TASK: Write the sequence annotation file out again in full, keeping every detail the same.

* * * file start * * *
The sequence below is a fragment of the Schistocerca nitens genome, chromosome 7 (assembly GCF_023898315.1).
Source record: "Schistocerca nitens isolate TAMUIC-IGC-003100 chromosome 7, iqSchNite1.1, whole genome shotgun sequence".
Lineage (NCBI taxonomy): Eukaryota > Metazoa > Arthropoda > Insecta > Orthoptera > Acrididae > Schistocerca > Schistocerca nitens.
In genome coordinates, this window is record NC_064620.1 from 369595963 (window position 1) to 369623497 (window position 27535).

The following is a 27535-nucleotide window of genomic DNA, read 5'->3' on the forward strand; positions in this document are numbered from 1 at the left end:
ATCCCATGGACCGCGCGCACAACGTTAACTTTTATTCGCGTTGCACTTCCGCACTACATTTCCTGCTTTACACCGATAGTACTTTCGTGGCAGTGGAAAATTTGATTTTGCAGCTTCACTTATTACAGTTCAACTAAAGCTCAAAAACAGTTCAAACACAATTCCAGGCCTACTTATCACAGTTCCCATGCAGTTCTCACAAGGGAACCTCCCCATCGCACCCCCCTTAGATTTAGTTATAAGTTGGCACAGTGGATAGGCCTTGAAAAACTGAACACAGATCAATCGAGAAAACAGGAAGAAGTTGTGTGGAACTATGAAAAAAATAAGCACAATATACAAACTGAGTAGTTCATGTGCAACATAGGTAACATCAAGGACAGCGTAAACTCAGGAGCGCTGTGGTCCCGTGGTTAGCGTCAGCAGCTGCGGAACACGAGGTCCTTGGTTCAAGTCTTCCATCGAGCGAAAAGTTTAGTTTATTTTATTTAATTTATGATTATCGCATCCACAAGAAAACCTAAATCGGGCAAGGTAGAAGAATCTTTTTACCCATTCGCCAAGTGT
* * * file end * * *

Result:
The sequence below is a fragment of the Schistocerca nitens genome, chromosome 7 (assembly GCF_023898315.1).
Source record: "Schistocerca nitens isolate TAMUIC-IGC-003100 chromosome 7, iqSchNite1.1, whole genome shotgun sequence".
Lineage (NCBI taxonomy): Eukaryota > Metazoa > Arthropoda > Insecta > Orthoptera > Acrididae > Schistocerca > Schistocerca nitens.
In genome coordinates, this window is record NC_064620.1 from 369595963 (window position 1) to 369623497 (window position 27535).

The following is a 27535-nucleotide window of genomic DNA, read 5'->3' on the forward strand; positions in this document are numbered from 1 at the left end:
ATCCCATGGACCGCGCGCACAACGTTAACTTTTATTCGCGTTGCACTTCCGCACTACATTTCCTGCTTTACACCGATAGTACTTTCGTGGCAGTGGAAAATTTGATTTTGCAGCTTCACTTATTACAGTTCAACTAAAGCTCAAAAACAGTTCAAACACAATTCCAGGCCTACTTATCACAGTTCCCATGCAGTTCTCACAAGGGAACCTCCCCATCGCACCCCCCTTAGATTTAGTTATAAGTTGGCACAGTGGATAGGCCTTGAAAAACTGAACACAGATCAATCGAGAAAACAGGAAGAAGTTGTGTGGAACTATGAAAAAAATAAGCACAATATACAAACTGAGTAGTTCATGTGCAACATAGGTAACATCAAGGACAGCGTAAACTCAGGAGCGCTGTGGTCCCGTGGTTAGCGTCAGCAGCTGCGGAACACGAGGTCCTTGGTTCAAGTCTTCCATCGAGCGAAAAGTTTAGTTTATTTTATTTAATTTATGATTATCGCATCCACAAGAAAACCTAAATCGGGCAAGGTAGAAGAATCTTTTTACCCATTCGCCAAGTGT